Are you currently attending, or are you about to start university? Then you’re probably aware that tuition fees do not come cheap.
Add on the cost of attending university, such as student accommodation, textbooks, resource fees, visa charges, and exam fees, and the number gets bigger.
Graduate student Banji Alo knows this all too well, and he shares on Twitter that by paying an exorbitant amount for university tuition fees, students should ensure that they are making those payments worthwhile.
Dear Prospective or Current International Student,
You are grossly under-utilising your tuition fees if all you do is to attend classes and wait for exams
Here’s how to get the most out of your tuition and #thread
— Banji Alo (@BanjiAlo) June 29, 2022
In other words, simply attending lectures and preparing for your exams isn’t enough to get the best bang for your buck.
So how do you fully utilise your university tuition fees? We’ve compiled Alo’s tips and scoured the web for some helpful tips:
How you can fully leverage your university tuition fees
1. Participate in workshops and training sessions
Most universities organise free workshops and training sessions throughout the academic year, such as writing workshops, photography classes, to public speaking training workshops.
Most of the time, any student is welcome to join these workshops and training sessions, and they serve as an excellent way to expand your skillsets.
The best part? You’ll usually get a certificate of completion or accreditation by the end of the session.
Most students, however, are usually unaware of such workshops and training sessions. A great way to be notified of the latest sessions is by following and subscribing to your university’s newsletter and follow them across social media platforms. You can also look for notices on your student website or on bulletin boards at your university library.
2. Use your university’s free software licences
One of the best perks about being a student is having free access to software licences that you would otherwise have to pay to use.
Some premium software licences you can usually enjoy for free include Microsoft Office, Canva, Adobe Creative Cloud and Grammarly, to name a few.
Find out which software or subscription is available to you by visiting your student website or making an inquiry with student services.
3. Tap into your university’s career services and job fairs
Saw a notice about a job fair, or a TEDx Talk that’s happening soon? Have slots for a job training workshop opened up? Attend them!
Don’t worry if you’re just a freshman with a few more years to go before you graduate. You have nothing to lose by attending these events and workshops organised by your university’s career services.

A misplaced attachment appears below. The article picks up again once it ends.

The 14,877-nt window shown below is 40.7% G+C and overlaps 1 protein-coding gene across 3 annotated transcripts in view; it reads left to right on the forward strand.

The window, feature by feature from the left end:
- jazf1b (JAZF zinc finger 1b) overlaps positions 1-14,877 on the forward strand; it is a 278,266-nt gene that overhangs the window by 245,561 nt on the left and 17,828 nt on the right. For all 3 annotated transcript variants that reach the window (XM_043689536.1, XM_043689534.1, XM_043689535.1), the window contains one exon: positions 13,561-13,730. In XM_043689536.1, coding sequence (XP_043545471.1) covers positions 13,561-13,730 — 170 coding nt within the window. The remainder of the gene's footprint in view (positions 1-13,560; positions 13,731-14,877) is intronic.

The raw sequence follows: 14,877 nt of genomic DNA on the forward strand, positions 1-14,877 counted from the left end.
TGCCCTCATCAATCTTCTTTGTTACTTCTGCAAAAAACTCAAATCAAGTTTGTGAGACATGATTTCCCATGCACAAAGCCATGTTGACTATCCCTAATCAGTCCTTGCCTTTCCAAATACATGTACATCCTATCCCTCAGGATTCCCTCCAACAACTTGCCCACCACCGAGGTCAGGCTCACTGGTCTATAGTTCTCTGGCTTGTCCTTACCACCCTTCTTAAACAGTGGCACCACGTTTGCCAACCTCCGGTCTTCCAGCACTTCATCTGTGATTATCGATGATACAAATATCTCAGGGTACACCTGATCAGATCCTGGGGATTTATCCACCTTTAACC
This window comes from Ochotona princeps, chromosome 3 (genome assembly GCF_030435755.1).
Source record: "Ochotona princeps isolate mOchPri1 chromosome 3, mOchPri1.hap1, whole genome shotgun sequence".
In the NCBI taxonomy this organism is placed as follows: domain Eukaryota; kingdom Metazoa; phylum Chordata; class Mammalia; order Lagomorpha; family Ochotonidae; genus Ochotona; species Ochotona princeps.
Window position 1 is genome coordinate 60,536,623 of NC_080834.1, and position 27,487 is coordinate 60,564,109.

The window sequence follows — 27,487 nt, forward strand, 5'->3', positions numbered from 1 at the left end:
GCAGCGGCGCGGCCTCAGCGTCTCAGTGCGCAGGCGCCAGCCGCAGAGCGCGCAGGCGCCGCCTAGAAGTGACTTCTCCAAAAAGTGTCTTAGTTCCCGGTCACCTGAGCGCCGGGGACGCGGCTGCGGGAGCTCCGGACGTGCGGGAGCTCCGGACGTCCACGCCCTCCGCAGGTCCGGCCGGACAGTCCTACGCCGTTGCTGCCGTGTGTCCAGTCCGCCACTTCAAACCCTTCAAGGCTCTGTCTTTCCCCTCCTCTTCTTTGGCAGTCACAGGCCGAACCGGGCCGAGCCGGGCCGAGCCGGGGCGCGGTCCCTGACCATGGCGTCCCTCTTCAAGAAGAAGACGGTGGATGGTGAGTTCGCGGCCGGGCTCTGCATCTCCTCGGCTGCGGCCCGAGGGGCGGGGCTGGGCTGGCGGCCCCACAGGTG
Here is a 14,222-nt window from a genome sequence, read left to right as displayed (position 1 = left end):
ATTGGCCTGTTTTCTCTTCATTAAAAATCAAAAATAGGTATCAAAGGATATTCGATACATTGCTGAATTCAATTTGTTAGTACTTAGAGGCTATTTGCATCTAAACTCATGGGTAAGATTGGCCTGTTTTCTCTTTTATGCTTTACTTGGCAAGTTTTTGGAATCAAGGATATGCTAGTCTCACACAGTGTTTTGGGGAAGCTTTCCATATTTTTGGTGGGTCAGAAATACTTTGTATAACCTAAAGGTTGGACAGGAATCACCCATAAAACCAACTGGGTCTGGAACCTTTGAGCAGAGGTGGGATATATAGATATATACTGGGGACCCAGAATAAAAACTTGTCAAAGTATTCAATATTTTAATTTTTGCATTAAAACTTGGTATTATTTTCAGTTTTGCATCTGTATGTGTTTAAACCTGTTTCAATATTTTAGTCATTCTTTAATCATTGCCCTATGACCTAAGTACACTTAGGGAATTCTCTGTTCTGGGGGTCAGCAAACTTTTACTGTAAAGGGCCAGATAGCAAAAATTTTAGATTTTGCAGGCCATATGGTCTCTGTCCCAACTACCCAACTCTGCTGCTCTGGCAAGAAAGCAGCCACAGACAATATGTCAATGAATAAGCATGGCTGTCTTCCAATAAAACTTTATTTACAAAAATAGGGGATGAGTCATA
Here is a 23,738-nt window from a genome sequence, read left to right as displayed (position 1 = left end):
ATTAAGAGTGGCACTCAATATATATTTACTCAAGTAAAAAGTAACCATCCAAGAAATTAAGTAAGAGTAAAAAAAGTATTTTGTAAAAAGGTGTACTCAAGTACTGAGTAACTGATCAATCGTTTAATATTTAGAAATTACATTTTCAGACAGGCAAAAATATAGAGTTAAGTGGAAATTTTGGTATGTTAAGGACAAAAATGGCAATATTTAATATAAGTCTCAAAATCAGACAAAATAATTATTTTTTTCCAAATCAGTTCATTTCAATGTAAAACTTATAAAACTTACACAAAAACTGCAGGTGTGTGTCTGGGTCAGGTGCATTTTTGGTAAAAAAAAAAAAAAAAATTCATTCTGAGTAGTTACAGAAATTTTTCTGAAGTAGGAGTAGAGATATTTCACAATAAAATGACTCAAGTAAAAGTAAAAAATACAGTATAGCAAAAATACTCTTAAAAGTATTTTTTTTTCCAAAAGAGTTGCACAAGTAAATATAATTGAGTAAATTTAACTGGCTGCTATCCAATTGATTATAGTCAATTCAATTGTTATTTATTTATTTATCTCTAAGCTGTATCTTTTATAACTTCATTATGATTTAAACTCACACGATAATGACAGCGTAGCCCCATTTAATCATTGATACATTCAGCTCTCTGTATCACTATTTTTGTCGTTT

Often, you may even walk away with some valuable insights, newfound interests or connections that can help you in the future.
Don’t forget to tap into your university’s free career consultations too. Many universities offer one-on-one career consultations to help students find their interests, build their CVs, gain career management skills and more.
4. Discover new hobbies and interests
One of the best things about studying at a university is that you have countless clubs and societies to explore, so don’t just set your eyes on one or two clubs.
Most clubs and societies have tryouts and orientation for first-year students to learn more about them, so go ahead and explore as many as you’d like.
Who knows — you may end up discovering a new talent or interest.
5. Build a network with your lecturers and professors
University is a place waiting for connections to happen — but it boils down to whether you’re willing to take the initiative!
By building connections with your lecturers and professors, you’ll be able to build a good reputation, ask for recommendation letters, explore research opportunities and more.
6. Enrol in free online courses
That’s right — many universities offer free online courses that students can explore, most of which allow you to learn at your own pace.
What’s cool is that some of these universities even allow non-students to enrol in their courses.
For instance, the University of Reading offers some 26 courses not just to its students but to the public tool. These courses range from archaeology to meteorology, psychology, food nutrition and more.